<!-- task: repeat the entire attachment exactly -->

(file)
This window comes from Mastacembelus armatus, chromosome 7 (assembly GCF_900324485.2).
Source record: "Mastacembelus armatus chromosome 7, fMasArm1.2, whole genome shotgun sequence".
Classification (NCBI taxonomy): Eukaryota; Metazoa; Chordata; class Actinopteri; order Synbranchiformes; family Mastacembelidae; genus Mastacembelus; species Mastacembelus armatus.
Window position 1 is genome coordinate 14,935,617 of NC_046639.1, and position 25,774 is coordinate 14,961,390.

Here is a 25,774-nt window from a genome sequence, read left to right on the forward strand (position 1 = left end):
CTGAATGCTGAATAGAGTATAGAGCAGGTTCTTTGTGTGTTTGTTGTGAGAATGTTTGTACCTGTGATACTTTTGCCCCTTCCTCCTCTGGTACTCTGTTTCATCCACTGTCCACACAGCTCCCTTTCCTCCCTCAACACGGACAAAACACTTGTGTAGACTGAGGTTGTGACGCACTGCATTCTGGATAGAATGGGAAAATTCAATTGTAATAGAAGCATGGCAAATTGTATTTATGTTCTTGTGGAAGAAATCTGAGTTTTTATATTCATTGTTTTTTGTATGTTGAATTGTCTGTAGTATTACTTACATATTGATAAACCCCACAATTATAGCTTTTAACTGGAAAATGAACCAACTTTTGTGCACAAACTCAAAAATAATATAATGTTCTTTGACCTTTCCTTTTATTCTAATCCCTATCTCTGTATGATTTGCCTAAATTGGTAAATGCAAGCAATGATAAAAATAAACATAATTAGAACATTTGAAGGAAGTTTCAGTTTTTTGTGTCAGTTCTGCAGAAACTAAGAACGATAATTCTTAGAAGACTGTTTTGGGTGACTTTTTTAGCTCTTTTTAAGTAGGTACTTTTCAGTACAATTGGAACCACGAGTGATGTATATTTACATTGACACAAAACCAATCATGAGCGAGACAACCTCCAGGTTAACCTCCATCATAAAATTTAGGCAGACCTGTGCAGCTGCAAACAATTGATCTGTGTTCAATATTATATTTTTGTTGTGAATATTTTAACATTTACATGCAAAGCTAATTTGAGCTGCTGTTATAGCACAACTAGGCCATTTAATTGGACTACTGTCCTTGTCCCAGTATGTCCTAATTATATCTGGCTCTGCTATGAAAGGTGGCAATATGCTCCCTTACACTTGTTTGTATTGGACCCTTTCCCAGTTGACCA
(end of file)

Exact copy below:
This window comes from Mastacembelus armatus, chromosome 7 (assembly GCF_900324485.2).
Source record: "Mastacembelus armatus chromosome 7, fMasArm1.2, whole genome shotgun sequence".
Classification (NCBI taxonomy): Eukaryota; Metazoa; Chordata; class Actinopteri; order Synbranchiformes; family Mastacembelidae; genus Mastacembelus; species Mastacembelus armatus.
Window position 1 is genome coordinate 14,935,617 of NC_046639.1, and position 25,774 is coordinate 14,961,390.

Here is a 25,774-nt window from a genome sequence, read left to right on the forward strand (position 1 = left end):
CTGAATGCTGAATAGAGTATAGAGCAGGTTCTTTGTGTGTTTGTTGTGAGAATGTTTGTACCTGTGATACTTTTGCCCCTTCCTCCTCTGGTACTCTGTTTCATCCACTGTCCACACAGCTCCCTTTCCTCCCTCAACACGGACAAAACACTTGTGTAGACTGAGGTTGTGACGCACTGCATTCTGGATAGAATGGGAAAATTCAATTGTAATAGAAGCATGGCAAATTGTATTTATGTTCTTGTGGAAGAAATCTGAGTTTTTATATTCATTGTTTTTTGTATGTTGAATTGTCTGTAGTATTACTTACATATTGATAAACCCCACAATTATAGCTTTTAACTGGAAAATGAACCAACTTTTGTGCACAAACTCAAAAATAATATAATGTTCTTTGACCTTTCCTTTTATTCTAATCCCTATCTCTGTATGATTTGCCTAAATTGGTAAATGCAAGCAATGATAAAAATAAACATAATTAGAACATTTGAAGGAAGTTTCAGTTTTTTGTGTCAGTTCTGCAGAAACTAAGAACGATAATTCTTAGAAGACTGTTTTGGGTGACTTTTTTAGCTCTTTTTAAGTAGGTACTTTTCAGTACAATTGGAACCACGAGTGATGTATATTTACATTGACACAAAACCAATCATGAGCGAGACAACCTCCAGGTTAACCTCCATCATAAAATTTAGGCAGACCTGTGCAGCTGCAAACAATTGATCTGTGTTCAATATTATATTTTTGTTGTGAATATTTTAACATTTACATGCAAAGCTAATTTGAGCTGCTGTTATAGCACAACTAGGCCATTTAATTGGACTACTGTCCTTGTCCCAGTATGTCCTAATTATATCTGGCTCTGCTATGAAAGGTGGCAATATGCTCCCTTACACTTGTTTGTATTGGACCCTTTCCCAGTTGACCA